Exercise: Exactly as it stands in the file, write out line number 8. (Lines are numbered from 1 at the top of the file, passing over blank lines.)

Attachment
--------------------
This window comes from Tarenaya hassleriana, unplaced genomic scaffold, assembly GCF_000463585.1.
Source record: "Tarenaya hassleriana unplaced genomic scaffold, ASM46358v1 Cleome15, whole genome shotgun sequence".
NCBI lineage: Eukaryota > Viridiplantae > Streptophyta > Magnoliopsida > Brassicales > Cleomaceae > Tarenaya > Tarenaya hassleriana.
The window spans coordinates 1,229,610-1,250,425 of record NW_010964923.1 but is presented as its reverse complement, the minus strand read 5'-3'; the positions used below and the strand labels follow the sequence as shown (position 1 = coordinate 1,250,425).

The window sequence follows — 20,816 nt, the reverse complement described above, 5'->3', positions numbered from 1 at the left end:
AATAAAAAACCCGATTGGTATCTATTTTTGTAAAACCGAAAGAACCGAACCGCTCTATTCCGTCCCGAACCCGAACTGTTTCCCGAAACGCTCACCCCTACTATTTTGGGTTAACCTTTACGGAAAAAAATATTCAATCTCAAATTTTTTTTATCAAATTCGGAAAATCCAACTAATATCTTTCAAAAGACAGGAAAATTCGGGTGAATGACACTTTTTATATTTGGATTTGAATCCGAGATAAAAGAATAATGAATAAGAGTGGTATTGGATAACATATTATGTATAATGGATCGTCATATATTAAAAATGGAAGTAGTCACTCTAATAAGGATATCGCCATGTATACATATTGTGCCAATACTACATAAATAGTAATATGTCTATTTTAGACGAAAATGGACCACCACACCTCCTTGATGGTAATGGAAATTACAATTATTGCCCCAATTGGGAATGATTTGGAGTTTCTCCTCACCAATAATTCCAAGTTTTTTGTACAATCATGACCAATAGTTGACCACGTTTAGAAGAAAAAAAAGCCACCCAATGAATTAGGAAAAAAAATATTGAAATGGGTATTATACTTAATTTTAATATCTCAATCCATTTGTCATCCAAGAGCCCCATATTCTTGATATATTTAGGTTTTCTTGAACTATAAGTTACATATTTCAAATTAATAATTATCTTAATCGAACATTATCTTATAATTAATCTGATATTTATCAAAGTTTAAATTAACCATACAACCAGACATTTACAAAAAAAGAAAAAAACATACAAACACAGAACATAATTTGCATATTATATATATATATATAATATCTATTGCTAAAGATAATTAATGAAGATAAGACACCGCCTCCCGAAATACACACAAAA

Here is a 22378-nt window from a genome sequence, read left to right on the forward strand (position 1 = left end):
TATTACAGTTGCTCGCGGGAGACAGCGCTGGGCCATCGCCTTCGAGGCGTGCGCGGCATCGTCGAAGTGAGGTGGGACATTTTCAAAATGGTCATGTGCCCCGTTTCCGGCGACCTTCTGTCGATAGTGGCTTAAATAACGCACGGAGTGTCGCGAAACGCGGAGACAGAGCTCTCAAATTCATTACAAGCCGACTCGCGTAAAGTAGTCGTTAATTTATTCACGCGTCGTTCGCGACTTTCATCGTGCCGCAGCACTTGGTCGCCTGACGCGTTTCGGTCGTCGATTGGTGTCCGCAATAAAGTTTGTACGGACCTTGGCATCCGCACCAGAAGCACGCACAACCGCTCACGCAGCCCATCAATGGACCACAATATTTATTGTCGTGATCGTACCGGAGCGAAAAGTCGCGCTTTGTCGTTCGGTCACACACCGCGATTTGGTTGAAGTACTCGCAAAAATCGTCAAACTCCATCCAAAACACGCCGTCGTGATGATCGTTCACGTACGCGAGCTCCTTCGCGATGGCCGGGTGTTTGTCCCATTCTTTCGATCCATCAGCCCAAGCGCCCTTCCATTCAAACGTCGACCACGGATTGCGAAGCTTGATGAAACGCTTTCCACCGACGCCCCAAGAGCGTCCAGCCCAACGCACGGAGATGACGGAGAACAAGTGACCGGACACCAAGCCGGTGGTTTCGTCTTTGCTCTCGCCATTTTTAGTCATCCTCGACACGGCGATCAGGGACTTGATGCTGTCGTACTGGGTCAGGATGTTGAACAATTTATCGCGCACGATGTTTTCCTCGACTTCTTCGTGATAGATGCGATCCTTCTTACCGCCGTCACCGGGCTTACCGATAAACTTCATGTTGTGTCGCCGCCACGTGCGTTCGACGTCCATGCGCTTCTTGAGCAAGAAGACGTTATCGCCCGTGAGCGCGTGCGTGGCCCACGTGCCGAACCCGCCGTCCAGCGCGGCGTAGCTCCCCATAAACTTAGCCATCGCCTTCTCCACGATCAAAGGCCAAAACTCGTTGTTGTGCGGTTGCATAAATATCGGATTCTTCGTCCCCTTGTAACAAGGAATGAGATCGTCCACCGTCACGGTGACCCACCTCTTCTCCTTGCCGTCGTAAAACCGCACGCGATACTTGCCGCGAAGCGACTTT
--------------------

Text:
TATTACAGTTGCTCGCGGGAGACAGCGCTGGGCCATCGCCTTCGAGGCGTGCGCGGCATCGTCGAAGTGAGGTGGGACATTTTCAAAATGGTCATGTGCCCCGTTTCCGGCGACCTTCTGTCGATAGTGGCTTAAATAACGCACGGAGTGTCGCGAAACGCGGAGACAGAGCTCTCAAATTCATTACAAGCCGACTCGCGTAAAGTAGTCGTTAATTTATTCACGCGTCGTTCGCGACTTTCATCGTGCCGCAGCACTTGGTCGCCTGACGCGTTTCGGTCGTCGATTGGTGTCCGCAATAAAGTTTGTACGGACCTTGGCATCCGCACCAGAAGCACGCACAACCGCTCACGCAGCCCATCAATGGACCACAATATTTATTGTCGTGATCGTACCGGAGCGAAAAGTCGCGCTTTGTCGTTCGGTCACACACCGCGATTTGGTTGAAGTACTCGCAAAAATCGTCAAACTCCATCCAAAACACGCCGTCGTGATGATCGTTCACGTACGCGAGCTCCTTCGCGATGGCCGGGTGTTTGTCCCATTCTTTCGATCCATCAGCCCAAGCGCCCTTCCATTCAAACGTCGACCACGGATTGCGAAGCTTGATGAAACGCTTTCCACCGACGCCCCAAGAGCGTCCAGCCCAACGCACGGAGATGACGGAGAACAAGTGACCGGACACCAAGCCGGTGGTTTCGTCTTTGCTCTCGCCATTTTTAGTCATCCTCGACACGGCGATCAGGGACTTGATGCTGTCGTACTGGGTCAGGATGTTGAACAATTTATCGCGCACGATGTTTTCCTCGACTTCTTCGTGATAGATGCGATCCTTCTTACCGCCGTCACCGGGCTTACCGATAAACTTCATGTTGTGTCGCCGCCACGTGCGTTCGACGTCCATGCGCTTCTTGAGCAAGAAGACGTTATCGCCCGTGAGCGCGTGCGTGGCCCACGTGCCGAACCCGCCGTCCAGCGCGGCGTAGCTCCCCATAAACTTAGCCATCGCCTTCTCCACGATCAAAGGCCAAAACTCGTTGTTGTGCGGTTGCATAAATATCGGATTCTTCGTCCCCTTGTAACAAGGAATGAGATCGTCCACCGTCACGGTGACCCACCTCTTCTCCTTGCCGTCGTAAAACCGCACGCGATACTTGCCGCGAAGCGACTTT